The Agriculture secretary has the authority to authorize the release of funds from the BEHT to provide emergency food assistance if the USAID administrator determines that funds available for emergency needs under title II of the Food for Peace Act for a fiscal year are insufficient to meet emergency needs during the fiscal year.

Chuck Conner, president and CEO of the National Council of Farmer Cooperatives and a former Agriculture deputy secretary and acting secretary, said in a news release, "On behalf of America's farmer co-ops and their member-owners, I applaud the announcement today by Secretary of Agriculture Tom Vilsack releasing funds from the Bill Emerson Humanitarian Trust. Russia's invasion of Ukraine has created unprecedented turmoil in agricultural commodity markets that has combined with underlying inflation to accelerate a food security crisis in many developing countries. Today's action is a critical part of the U.S. effort to help feed those in need overseas. We urge the Biden administration and Congress to continue America's historical commitment to humanitarian food assistance as this country continues to respond to the direct and indirect impacts of Russia's military aggression."

The National Association of Wheat Growers (NAWG) and U.S. Wheat Associates (USW) also applauded the announcement.

"It is so sad to think of more people being pushed into food insecurity around the world, but that is happening," said Mike Schulte, executive director of the Oklahoma Wheat Commission and chair of the USW and NAWG Food Aid Working Group. "Wheat has long been the most often donated commodity for food aid programs and wheat growers are ready again in this crisis to help ease the hunger."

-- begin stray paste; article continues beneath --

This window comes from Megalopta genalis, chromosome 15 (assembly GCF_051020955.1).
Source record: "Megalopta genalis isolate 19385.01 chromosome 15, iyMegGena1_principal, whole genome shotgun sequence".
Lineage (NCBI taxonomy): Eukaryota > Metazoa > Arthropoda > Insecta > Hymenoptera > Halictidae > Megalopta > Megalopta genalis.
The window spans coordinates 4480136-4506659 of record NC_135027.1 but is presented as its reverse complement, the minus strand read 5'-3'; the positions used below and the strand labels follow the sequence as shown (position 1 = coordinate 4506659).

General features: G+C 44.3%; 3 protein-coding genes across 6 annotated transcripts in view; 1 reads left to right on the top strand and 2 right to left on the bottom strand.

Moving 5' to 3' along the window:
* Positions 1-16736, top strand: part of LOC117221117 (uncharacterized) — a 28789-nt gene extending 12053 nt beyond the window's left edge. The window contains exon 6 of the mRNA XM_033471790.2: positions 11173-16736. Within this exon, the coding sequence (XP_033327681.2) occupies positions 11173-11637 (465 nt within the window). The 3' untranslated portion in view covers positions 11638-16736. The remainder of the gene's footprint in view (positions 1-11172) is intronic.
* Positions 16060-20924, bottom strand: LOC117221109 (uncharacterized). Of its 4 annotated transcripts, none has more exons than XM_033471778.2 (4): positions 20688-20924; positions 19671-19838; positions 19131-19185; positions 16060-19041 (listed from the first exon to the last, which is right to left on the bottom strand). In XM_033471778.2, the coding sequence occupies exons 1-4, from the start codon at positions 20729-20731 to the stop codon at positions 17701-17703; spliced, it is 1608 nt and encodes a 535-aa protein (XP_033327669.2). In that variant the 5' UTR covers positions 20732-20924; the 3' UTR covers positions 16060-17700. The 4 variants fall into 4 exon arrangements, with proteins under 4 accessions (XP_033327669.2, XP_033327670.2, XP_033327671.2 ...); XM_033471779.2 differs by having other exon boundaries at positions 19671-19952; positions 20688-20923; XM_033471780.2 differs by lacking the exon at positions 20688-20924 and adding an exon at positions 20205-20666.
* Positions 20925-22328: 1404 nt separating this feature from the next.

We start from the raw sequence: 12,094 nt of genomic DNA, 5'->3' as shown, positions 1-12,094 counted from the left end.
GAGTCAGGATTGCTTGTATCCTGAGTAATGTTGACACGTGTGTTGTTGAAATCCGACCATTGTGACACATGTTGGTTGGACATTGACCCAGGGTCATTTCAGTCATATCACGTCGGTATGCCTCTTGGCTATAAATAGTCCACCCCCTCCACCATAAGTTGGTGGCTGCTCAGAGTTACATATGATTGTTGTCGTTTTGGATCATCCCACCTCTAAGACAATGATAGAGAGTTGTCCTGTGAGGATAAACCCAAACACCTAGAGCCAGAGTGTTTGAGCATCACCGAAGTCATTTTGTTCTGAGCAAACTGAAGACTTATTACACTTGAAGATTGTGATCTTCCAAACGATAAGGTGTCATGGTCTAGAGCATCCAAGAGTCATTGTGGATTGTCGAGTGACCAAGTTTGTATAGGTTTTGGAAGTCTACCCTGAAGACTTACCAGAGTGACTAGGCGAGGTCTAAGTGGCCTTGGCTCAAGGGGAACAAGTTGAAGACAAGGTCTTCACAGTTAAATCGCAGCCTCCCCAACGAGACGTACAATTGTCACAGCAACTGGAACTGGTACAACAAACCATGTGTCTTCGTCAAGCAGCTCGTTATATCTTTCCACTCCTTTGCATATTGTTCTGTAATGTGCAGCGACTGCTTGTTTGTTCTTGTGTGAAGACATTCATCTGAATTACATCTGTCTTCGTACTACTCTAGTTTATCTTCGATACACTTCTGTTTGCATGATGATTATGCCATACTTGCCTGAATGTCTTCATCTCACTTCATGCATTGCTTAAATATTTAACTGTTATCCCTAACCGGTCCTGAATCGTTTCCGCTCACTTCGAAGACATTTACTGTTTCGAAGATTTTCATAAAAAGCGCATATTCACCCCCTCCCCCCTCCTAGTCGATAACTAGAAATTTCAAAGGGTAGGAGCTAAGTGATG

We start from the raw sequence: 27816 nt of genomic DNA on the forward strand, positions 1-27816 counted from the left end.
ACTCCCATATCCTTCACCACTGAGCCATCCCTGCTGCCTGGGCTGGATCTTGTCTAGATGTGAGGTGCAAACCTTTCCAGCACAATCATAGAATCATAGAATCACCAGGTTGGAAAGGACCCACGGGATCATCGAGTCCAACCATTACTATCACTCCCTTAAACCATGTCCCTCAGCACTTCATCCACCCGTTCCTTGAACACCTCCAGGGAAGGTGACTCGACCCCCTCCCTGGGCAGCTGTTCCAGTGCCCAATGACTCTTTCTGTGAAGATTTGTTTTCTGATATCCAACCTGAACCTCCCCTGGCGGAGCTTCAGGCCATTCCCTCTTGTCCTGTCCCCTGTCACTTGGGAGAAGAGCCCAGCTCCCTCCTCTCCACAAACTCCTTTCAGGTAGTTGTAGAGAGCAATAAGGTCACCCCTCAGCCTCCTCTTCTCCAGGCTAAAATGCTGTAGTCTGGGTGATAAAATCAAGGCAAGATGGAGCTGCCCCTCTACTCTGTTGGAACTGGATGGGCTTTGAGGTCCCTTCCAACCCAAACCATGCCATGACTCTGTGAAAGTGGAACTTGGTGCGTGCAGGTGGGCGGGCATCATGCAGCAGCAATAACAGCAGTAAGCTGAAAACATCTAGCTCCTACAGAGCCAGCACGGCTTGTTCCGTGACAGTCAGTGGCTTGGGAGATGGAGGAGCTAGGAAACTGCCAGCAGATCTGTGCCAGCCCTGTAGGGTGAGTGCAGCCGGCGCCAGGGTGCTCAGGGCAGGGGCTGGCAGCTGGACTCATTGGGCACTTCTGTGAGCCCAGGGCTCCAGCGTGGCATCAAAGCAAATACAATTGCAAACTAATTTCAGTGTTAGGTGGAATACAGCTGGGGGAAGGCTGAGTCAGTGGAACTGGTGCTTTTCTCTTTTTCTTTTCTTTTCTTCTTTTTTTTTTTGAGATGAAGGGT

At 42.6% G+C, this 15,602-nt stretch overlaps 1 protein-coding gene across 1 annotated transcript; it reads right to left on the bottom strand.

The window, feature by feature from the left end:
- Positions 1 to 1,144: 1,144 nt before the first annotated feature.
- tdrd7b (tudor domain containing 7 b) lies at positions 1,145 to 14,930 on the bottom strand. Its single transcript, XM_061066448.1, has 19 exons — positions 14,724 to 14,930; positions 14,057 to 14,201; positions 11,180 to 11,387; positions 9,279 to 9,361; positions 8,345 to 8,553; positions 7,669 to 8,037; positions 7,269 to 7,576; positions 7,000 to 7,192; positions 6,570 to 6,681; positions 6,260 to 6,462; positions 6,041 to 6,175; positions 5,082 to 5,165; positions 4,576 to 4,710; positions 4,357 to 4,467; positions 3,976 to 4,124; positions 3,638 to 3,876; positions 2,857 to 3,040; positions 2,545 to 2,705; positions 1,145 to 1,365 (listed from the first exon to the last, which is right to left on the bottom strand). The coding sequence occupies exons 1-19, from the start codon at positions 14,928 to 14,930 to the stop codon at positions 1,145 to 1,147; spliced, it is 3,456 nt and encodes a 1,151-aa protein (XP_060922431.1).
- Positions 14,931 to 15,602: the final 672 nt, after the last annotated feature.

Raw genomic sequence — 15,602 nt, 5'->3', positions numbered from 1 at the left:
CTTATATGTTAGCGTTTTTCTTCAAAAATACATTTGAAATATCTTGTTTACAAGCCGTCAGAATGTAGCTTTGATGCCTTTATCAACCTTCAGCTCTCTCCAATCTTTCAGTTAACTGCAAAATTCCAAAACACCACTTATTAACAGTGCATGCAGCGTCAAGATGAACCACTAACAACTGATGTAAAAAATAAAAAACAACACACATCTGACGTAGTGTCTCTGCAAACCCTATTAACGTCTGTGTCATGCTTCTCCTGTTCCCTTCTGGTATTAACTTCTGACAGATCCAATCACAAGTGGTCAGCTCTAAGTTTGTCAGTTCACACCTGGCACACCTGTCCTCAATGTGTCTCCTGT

Congressional leaders also praised the decision. House Agriculture Committee Chairman David Scott, D-Ga., and Ranking Member Glenn "GT" Thompson, R-Pa., released a joint statement on the withdrawal of the funds.

Thirty-six Members of the House, including Scott and Thompson, had previously sent a letter to USDA and USAID requesting that resources available in the BEHT be used to help address ongoing humanitarian food crises.

Sen. Debbie Stabenow, D-Mich., chairwoman of the Senate Agriculture Committee, also commended the move, but indicated more aid may be needed.

"Given the unprecedented scale of global hunger made worse by Russia's war against Ukraine, it is critical that USDA and USAID use all of the tools and resources they have to respond to this crisis," Stabenow said. "While there is much more to be done, this is an important step forward to feeding those most in need."

DTN also highlighted the World Bank's forecast for higher commodity prices that could remain high moving through 2024. "If the war is prolonged, the prices could go even higher or become more volatile," DTN noted from the World Bank report.…